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NASA satellite detects smaller object in black hole pair for the first time
The black holes in orbit around each other. Both black holes have jets associated with them: the larger one with reddish colour, and the smaller one with a yellowish colour jet. Normally only the reddish jet is seen, but during the 12 hour period on November 12, 2021, the smaller jet dominated, and gave a direct signal from the smaller black hole, and was observed for the first time. Credit: NASA/JPL-Caltech/R. Hurt (IPAC) and M. Mugrauer (AIU Jena).
NASA satellite detects smaller object in black hole pair for the first time
by Sophie Jenkins
London, UK (SPX) Jun 12, 2024

Several international research groups have confirmed that two black holes exist at the center of the distant galaxy OJ 287, a theory first suggested by astronomers at the University of Turku, Finland. A new study shows that satellite observations conducted in 2021 revealed the smaller black hole of the pair for the first time.

In 2021, NASA's exoplanet-hunting satellite was pointed towards the galaxy OJ 287 to help astronomers confirm the theory initially proposed by researchers at the University of Turku, Finland, of two black holes at the center of the galaxy.

The Transiting Exoplanet Survey Satellite (TESS) is designed to discover thousands of exoplanets in orbit around the brightest dwarf stars in the sky. TESS has found 410 confirmed exoplanets circling stars other than the Sun.

In 2021, TESS spent several weeks studying another kind of system, a far-away galaxy called OJ 287. Researchers have found indirect evidence that a very massive black hole in OJ 287 is orbiting a giant black hole 100 times its size.

To verify the existence of the smaller black hole, TESS monitored the brightness of the primary black hole and the jet associated with it. Direct observation of the smaller black hole orbiting the larger one is very difficult, but its presence was revealed to the researchers by a sudden burst of brightness. This event had never been observed in OJ 287 before, but researcher Pauli Pihajoki from the University of Turku in Finland predicted the event in his doctoral dissertation already in 2014. According to his dissertation, the next flare was expected to take place in late 2021, and several satellites and telescopes were focused on the object at the time.

The TESS satellite detected the expected flare on 12 November 2021 at 2 am GMT, and the observations were recently published in a study by Shubham Kishore, Alok Gupta (Aryabhatta Research Institute of Observational Sciences, India), and Paul Wiita (The College of New Jersey, USA). The event lasted only 12 hours. This short duration shows that it is very difficult to find a burst of great brightness unless its timing is known in advance. In this case, the Turku researchers' theory proved correct, and TESS was directed at OJ 287 at just the right time. The discovery was also confirmed by NASA's Swift telescope, which was also pointed at the same target.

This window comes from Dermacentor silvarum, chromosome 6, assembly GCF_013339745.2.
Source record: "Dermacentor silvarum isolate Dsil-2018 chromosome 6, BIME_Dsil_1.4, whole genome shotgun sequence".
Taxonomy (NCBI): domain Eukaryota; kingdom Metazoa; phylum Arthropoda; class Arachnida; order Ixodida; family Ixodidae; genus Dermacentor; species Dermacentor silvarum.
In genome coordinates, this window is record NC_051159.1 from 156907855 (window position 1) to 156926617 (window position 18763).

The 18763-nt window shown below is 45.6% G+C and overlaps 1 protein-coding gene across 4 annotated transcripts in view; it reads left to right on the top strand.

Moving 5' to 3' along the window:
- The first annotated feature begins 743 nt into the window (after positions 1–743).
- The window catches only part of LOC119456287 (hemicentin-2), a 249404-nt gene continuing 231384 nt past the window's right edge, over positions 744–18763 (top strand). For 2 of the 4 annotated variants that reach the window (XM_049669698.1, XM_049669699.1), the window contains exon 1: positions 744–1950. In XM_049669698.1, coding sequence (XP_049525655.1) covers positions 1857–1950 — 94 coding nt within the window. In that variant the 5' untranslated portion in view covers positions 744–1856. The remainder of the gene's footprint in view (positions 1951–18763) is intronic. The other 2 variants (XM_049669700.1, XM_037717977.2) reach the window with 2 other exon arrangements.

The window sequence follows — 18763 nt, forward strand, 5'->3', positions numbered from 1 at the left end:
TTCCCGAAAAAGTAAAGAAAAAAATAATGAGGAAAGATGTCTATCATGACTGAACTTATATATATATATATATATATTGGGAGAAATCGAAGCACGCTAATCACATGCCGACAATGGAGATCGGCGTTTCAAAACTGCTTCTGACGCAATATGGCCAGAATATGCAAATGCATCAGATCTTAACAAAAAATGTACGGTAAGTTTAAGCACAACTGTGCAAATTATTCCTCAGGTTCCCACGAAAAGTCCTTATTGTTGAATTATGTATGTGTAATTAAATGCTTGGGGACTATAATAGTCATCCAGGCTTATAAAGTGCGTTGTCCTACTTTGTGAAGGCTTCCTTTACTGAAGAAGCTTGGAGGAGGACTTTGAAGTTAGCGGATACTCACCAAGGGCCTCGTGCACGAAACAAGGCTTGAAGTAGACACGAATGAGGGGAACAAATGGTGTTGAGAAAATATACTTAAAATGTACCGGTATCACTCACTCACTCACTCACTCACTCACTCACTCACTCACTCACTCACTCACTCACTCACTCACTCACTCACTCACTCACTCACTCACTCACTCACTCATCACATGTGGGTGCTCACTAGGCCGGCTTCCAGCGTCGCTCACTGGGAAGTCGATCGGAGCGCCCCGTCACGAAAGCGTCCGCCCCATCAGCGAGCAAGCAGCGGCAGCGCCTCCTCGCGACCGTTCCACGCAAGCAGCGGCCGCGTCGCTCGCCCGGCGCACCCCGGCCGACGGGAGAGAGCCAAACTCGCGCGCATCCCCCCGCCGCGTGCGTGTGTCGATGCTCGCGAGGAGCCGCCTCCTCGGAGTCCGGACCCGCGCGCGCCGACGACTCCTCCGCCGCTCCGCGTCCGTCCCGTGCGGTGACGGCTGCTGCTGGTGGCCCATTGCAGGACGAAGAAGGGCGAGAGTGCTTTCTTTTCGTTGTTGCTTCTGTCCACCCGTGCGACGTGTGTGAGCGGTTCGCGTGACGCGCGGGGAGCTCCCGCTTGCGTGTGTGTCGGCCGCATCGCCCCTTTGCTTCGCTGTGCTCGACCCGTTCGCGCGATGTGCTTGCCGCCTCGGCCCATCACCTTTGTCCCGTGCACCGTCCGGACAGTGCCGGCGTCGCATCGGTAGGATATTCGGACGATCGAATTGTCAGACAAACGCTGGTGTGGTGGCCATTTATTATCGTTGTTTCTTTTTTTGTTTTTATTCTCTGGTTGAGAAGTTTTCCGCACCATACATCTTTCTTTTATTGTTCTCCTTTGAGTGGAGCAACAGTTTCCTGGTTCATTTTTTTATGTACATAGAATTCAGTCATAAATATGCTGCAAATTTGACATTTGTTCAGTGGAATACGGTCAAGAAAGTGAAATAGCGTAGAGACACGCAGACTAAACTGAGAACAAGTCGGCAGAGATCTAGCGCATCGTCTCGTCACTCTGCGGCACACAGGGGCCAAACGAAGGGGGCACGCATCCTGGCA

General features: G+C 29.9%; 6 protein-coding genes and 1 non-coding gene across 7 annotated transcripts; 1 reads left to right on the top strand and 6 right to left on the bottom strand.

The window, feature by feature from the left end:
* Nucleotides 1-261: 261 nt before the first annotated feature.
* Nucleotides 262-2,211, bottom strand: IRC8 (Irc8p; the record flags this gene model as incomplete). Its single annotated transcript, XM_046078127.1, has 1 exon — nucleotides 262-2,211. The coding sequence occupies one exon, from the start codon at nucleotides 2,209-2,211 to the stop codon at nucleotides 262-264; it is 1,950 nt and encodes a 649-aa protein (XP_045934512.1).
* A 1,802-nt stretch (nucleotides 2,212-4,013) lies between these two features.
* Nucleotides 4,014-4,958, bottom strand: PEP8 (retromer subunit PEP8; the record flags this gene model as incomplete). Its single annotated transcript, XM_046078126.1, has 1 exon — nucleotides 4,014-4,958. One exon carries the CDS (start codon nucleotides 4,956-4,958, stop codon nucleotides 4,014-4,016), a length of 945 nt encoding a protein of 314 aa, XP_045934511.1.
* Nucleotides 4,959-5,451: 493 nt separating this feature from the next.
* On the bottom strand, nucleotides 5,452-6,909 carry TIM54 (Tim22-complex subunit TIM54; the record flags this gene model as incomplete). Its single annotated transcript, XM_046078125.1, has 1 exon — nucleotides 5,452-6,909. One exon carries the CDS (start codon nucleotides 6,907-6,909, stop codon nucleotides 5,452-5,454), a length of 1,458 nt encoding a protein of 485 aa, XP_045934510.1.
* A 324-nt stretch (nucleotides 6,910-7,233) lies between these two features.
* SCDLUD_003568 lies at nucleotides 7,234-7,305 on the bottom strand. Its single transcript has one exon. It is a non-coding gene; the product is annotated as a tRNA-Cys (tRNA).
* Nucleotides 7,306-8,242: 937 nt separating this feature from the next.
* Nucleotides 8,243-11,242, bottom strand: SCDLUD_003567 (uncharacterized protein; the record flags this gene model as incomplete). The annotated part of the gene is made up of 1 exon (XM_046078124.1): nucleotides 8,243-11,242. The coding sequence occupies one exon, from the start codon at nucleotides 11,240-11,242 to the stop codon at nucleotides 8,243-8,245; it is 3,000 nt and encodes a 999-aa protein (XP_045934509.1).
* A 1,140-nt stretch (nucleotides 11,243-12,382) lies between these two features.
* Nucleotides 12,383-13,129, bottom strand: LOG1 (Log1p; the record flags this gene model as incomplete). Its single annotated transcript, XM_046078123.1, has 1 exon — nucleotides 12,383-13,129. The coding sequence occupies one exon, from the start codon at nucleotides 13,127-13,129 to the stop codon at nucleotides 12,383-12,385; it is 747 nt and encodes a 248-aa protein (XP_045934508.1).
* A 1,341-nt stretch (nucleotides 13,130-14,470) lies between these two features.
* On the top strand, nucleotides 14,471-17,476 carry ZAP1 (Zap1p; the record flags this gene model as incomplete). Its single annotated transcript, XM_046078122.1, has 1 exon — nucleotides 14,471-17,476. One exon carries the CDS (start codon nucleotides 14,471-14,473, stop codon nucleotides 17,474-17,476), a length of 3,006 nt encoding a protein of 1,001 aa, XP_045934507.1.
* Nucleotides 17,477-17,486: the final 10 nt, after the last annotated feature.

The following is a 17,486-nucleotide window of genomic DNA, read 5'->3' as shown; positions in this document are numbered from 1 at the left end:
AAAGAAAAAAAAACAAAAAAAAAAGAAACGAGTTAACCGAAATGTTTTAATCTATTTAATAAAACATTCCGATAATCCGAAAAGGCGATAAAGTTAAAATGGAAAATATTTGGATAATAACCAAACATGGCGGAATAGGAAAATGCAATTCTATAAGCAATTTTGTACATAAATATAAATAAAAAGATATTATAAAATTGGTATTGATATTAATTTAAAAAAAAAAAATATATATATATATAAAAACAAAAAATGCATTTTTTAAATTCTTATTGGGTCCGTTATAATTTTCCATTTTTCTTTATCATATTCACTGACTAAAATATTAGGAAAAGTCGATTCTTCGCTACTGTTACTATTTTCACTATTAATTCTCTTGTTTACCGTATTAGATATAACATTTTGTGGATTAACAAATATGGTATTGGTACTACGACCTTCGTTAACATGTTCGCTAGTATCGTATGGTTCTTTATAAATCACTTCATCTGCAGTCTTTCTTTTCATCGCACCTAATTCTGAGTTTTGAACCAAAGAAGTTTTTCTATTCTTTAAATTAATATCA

In addition, a large international collaboration led by Staszek Zola from the Jagiellonian University in Cracow, Poland, detected the same event by using telescopes in different parts of the Earth, so that it was always nighttime at least at one of the telescope locations throughout the entire day. Moreover, a group from Boston University, USA, led by Svetlana Jorstad and other observers confirmed the discovery by studying the polarisation of light before and after the flare.

In a new study combining all the previous observations, Professor Mauri Valtonen and his research team at the University of Turku have shown that the 12-hour burst of light came from the smaller black hole in orbit and its surroundings.

The fast burst of brightness occurs when the smaller black hole "swallows" a large slice of the accretion disk surrounding the larger black hole, turning it into an outward jet of gas. The jet of the smaller black hole is then brighter than that of the larger black hole for about twelve hours. This makes the color of OJ 287 less reddish, or yellow, instead of the normal red. After the burst, the red color returns. The yellow color indicates that for the 12-hour period, we are seeing the light from the smaller black hole. The same results can be inferred from other features of the light emitted from OJ 287 over the same time period.

"Therefore, we can now say that we have 'seen' an orbiting black hole for the first time, in the same way that we can say that TESS has seen planets orbiting other stars. And just as with planets, it is extremely difficult to get a direct image of the smaller black hole. In fact, because of OJ 287's great distance, which is close to four billion light years, it will probably take a very long time before our observation methods have developed enough to catch a picture even of the larger black hole," says Professor Valtonen.

"However, the smaller black hole may soon reveal its existence in other ways, as it is expected to emit nano-Hertz gravitational waves. The gravitational waves of OJ 287 should be detectable in the coming years by the maturing pulsar timing arrays," says A. Gopakumar from the Tata Institute of Fundamental Research in India.

Research Report:Evidence of Jet Activity from the Secondary Black Hole in the OJ 287 Binary System

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